But I believe Editor Francis Pharcellus Church gave one of the most profound truths available to us: That the most worthy, laudable, beautiful, meaningful things in life, are those we cannot see. It is love, generosity, goodness, and, Santa.
Read below and tell me what you think.
I believe the most important things are invisible,
115 WEST NINETY-FIFTH STREET.
VIRGINIA, your little friends are wrong. They have been affected by the skepticism of a skeptical age. They do not believe except they see. They think that nothing can be which is not comprehensible by their little minds. All minds, Virginia, whether they be men’s or children’s, are little. In this great universe of ours man is a mere insect, an ant, in his intellect, as compared with the boundless world about him, as measured by the intelligence capable of grasping the whole of truth and knowledge.
Yes, VIRGINIA, there is a Santa Claus. He exists as certainly as love and generosity and devotion exist, and you know that they abound and give to your life its highest beauty and joy. Alas! how dreary would be the world if there were no Santa Claus. It would be as dreary as if there were no VIRGINIAS. There would be no childlike faith then, no poetry, no romance to make tolerable this existence. We should have no enjoyment, except in sense and sight. The eternal light with which childhood fills the world would be extinguished.
Not believe in Santa Claus! You might as well not believe in fairies! You might get your papa to hire men to watch in all the chimneys on Christmas Eve to catch Santa Claus, but even if they did not see Santa Claus coming down, what would that prove? Nobody sees Santa Claus, but that is no sign that there is no Santa Claus. The most real things in the world are those that neither children nor men can see. Did you ever see fairies dancing on the lawn? Of course not, but that’s no proof that they are not there. Nobody can conceive or imagine all the wonders there are unseen and unseeable in the world.
You may tear apart the baby’s rattle and see what makes the noise inside, but there is a veil covering the unseen world which not the strongest man, nor even the united strength of all the strongest men that ever lived, could tear apart. Only faith, fancy, poetry, love, romance, can push aside that curtain and view and picture the supernal beauty and glory beyond. Is it all real? Ah, VIRGINIA, in all this world there is nothing else real and abiding.
No Santa Claus! Thank God! he lives, and he lives forever. A thousand years from now, Virginia, nay, ten times ten thousand years from now, he will continue to make glad the heart of childhood.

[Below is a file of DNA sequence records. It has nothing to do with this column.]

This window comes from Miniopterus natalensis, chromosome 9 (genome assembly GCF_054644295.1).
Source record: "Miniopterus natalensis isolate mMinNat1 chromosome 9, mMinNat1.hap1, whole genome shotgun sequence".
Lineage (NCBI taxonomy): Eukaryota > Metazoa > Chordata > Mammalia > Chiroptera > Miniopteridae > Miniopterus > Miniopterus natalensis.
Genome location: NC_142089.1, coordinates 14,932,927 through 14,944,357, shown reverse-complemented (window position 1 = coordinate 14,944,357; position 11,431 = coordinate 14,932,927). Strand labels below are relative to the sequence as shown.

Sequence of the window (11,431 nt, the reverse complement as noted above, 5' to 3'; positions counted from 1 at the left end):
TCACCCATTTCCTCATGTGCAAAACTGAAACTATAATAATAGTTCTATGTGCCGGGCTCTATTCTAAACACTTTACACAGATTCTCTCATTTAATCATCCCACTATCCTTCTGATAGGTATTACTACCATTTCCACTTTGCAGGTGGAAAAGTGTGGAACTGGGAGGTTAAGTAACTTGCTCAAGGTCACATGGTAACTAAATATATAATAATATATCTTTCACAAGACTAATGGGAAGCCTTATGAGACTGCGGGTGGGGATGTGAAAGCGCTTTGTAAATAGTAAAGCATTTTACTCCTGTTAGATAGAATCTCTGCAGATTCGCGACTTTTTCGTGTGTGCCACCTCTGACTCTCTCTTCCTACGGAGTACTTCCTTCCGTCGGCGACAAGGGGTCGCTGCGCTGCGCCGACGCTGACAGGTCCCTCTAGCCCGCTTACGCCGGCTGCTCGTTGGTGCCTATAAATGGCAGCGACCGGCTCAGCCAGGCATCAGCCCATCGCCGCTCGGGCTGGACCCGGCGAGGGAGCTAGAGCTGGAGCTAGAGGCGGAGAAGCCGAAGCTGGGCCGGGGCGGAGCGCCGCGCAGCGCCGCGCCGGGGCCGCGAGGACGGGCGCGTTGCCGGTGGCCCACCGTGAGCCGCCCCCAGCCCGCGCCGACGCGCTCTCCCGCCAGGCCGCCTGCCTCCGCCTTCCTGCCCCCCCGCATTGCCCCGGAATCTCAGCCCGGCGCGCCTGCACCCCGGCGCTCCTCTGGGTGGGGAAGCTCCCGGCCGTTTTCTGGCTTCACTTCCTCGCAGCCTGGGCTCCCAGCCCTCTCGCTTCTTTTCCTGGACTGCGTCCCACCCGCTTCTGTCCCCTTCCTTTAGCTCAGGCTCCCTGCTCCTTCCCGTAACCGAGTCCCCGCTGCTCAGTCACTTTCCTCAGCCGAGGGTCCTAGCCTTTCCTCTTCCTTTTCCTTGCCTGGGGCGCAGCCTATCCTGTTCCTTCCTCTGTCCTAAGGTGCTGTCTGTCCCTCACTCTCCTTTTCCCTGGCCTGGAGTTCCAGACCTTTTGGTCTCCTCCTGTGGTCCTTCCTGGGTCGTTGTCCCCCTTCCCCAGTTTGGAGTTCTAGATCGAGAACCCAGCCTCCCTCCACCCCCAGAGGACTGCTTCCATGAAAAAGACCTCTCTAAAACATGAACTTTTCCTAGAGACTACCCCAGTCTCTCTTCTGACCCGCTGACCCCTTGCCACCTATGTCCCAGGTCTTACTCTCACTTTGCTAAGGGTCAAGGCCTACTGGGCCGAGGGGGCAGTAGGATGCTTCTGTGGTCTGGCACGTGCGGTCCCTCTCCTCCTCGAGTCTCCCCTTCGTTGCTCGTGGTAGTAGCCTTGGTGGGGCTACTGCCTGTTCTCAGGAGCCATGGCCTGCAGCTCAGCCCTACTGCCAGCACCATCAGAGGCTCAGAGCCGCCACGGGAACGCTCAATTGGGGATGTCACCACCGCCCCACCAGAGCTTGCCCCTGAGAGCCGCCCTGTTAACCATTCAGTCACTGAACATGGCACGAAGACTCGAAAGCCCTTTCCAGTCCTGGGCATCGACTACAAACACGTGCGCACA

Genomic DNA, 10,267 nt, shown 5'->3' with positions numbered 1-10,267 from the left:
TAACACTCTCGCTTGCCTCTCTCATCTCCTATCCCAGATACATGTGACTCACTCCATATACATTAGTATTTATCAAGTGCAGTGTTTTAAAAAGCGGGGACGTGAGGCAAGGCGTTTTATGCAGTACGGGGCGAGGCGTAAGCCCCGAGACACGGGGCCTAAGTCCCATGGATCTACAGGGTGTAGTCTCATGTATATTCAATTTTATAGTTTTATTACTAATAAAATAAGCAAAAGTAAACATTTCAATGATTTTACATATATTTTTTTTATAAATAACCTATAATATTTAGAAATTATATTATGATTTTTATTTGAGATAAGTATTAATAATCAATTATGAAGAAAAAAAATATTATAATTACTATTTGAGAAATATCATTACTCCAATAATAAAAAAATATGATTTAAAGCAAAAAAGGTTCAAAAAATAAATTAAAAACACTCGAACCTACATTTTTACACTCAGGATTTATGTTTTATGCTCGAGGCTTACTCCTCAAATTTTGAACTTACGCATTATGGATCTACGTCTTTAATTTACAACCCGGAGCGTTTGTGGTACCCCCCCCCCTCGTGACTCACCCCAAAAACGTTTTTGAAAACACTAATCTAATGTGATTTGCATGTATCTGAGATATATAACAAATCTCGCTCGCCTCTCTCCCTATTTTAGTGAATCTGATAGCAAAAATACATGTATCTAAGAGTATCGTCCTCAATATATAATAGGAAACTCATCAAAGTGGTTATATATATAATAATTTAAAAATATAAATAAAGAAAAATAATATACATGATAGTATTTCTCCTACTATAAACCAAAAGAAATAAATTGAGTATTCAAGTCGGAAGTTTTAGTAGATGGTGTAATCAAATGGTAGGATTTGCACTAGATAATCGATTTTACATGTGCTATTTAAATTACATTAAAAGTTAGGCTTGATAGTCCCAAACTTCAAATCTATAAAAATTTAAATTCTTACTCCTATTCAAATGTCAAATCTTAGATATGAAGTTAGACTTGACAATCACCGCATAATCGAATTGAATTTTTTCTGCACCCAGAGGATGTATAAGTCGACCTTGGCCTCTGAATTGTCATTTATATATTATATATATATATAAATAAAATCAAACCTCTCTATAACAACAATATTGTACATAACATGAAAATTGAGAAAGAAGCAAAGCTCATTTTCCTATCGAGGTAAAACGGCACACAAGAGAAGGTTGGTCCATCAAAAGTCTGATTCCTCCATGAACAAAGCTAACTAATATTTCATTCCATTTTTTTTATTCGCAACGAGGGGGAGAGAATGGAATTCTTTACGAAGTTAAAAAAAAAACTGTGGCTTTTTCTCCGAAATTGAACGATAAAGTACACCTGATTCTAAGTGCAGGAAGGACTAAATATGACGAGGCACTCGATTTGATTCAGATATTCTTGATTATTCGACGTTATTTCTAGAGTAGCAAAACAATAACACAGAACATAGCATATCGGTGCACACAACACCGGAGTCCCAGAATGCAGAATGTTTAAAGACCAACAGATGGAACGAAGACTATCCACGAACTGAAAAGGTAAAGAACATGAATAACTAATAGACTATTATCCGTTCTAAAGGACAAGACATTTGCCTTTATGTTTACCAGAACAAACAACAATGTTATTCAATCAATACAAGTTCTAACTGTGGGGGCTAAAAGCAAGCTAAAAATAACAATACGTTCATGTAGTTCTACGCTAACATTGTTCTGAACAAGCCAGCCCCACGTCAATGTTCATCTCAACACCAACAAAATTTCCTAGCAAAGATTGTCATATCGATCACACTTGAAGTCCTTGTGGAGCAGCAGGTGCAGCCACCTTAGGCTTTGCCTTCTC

And so Livers and Givers, we see the essentials in life. Church is not really talking about a red capped portly man with a jolly laugh. He’s talking about our love for eternal life, the beauty of believing, giving that asks for nothing in return. Those are all our most real possessions, and not viewed with the eye.
I know for me, I will cherish and hold dear this excerpt below, my favorite.
Your thoughts? I look forward to hearing!
” Yes, VIRGINIA, there is a Santa Claus. He exists as certainly as love and generosity and devotion exist, and you know that they abound and give to your life its highest beauty and joy…The most real things in the world are those that neither children nor men can see. Did you ever see fairies dancing on the lawn? Of course not, but that’s no proof that they are not there. Nobody can conceive or imagine all the wonders there are unseen and unseeable in the world.Only faith, fancy, poetry, love, romance, can push aside that curtain and view and picture the supernal beauty and glory beyond. Is it all real? Ah, VIRGINIA, in all this world there is nothing else real and abiding.
No Santa Claus! Thank God! he lives, and he lives forever.”
– See more at: “Yes, Virginia, There is a Santa Claus” | NewseumEditor, Journalist (1839–1906)
Born in New York in 1839, Francis Church spent much of his life working on newspapers and other publications. Church was the son of a reverend and the grandson of a Revolutionary War soldier. He graduated from Columbia College (now Columbia University) in 1859. During the Civil War, Church worked as a war correspondent. He also worked with his brother, William Conant Church, on The Army and Navy Journal. The pair also established a literary publication called Galaxy Magazine in 1869. Contributors to Galaxy included Mark Twain and Henry James.
Francis Pharcellus Church wrote one of the most famous newspaper editorials of all time. He penned a response to a young girl’s query about the existence of Santa Claus in 1897 that remains popular to this day. His reply to Virginia O’Hanlon’s query about Santa Claus quickly became a holiday classic.
Over the years, Church’s defense of Santa Claus has been reprinted numerous times in magazines and newspapers. It has also inspired several books, including the 2001 children’s illustrated tale Yes, Virginia, There Is a Santa Claus. The story of O’Hanlon’s letter and Church’s reply have formed the narrative for a number of films, most recently the 2009 television special, Yes, Virginia.